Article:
Molly Parker, Actress, “Trigger”
Actress Molly Parker has an impressive resume: everything from major studio movies (“The Wicker Man,” “Hollywoodland”) to acclaimed TV series (“Deadwood,” “Swingtown”). So why would she take time out of her busy schedule for “Trigger,” an extremely low-budget indie about two sobered-up rockers who reunite years after their nasty public split? The answer: love.
On a break from her latest project, Parker spoke with The Film Yap’s Lauren Whalen about the story behind “Trigger,” her costar Tracy Wright and why it was so important to make the film.
What drew you to “Trigger”?
All the people involved in this movie are people that are dear friends of mine, so there’s that. So when we first started talking about it, Bruce McDonald. who directed the movie, sent me a postcard, which seems to be his favored way of communication: “Hey, Daniel [MacIvor] wrote the script about you and Tracy. It’s about those rock and roll chicks who had a band; they’re sober now but they’re still really cool.” So that was the beginning of it. I started to read drafts of the script, and we started talk about what it was supposed to be. Daniel was a good friend of mine who wrote another movie I was in. I was very excited to work with Tracy. As wonderful of an actress as she was, she didn’t get many lead roles.
What happened was: There was this script and we were all keen to do it and looking to make it probably last summer. But around Christmastime two years ago, Tracy was diagnosed with pancreatic cancer, so Daniel called me in L.A. and said, “Tracy’s really sick and we’ve been talking, and she’d like to sit down and read the script, and could you come to town and do that?” I said, “Sure,” and all of us sat down and we read the script out loud. When I got to Toronto, it became clear how ill Tracy was and it sort of seemed like that’s what we were going to get to do and it was great to do it. And then we left and the producer, Jen [Jones], who was also a friend, and I walked home. We were just lamenting how horrible it was and would there be a way to make this movie and enrich Tracy’s life? We started a week later and we shot in nine days — every weekend for five consecutive weekends.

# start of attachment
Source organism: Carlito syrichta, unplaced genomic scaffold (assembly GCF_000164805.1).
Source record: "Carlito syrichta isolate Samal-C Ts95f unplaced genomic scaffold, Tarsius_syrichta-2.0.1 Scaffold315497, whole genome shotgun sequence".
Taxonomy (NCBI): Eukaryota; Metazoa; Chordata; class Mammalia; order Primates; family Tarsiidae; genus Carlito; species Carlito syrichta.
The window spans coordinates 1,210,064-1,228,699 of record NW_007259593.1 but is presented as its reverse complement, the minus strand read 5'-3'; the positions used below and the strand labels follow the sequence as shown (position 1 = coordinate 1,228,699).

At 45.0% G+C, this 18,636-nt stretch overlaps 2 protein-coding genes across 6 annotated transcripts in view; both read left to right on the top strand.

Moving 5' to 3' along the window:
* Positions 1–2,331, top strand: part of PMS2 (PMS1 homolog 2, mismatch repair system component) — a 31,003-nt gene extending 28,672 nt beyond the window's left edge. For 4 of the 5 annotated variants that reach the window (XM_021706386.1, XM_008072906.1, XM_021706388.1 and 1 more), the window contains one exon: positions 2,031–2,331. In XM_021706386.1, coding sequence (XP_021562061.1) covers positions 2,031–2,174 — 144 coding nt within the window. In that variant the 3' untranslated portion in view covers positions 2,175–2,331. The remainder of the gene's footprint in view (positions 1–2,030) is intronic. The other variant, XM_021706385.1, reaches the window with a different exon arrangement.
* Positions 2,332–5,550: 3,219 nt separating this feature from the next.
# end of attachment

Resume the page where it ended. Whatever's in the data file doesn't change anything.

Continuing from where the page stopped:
I do think the film stands on its own, but to say it was a labor of love was an understatement. It’s truly just love, and we all did it for (Tracy) and to have the experience of being with her and working with her and being involved in this thing we loved to do, at this time in her life. It was a gift that we were all able to make it happen.
[Before the film's opening credits, it is revealed that Tracy died shortly after filming wrapped. "Trigger" is dedicated to her.] I was so sorry to learn about Tracy. What was it like to work with her?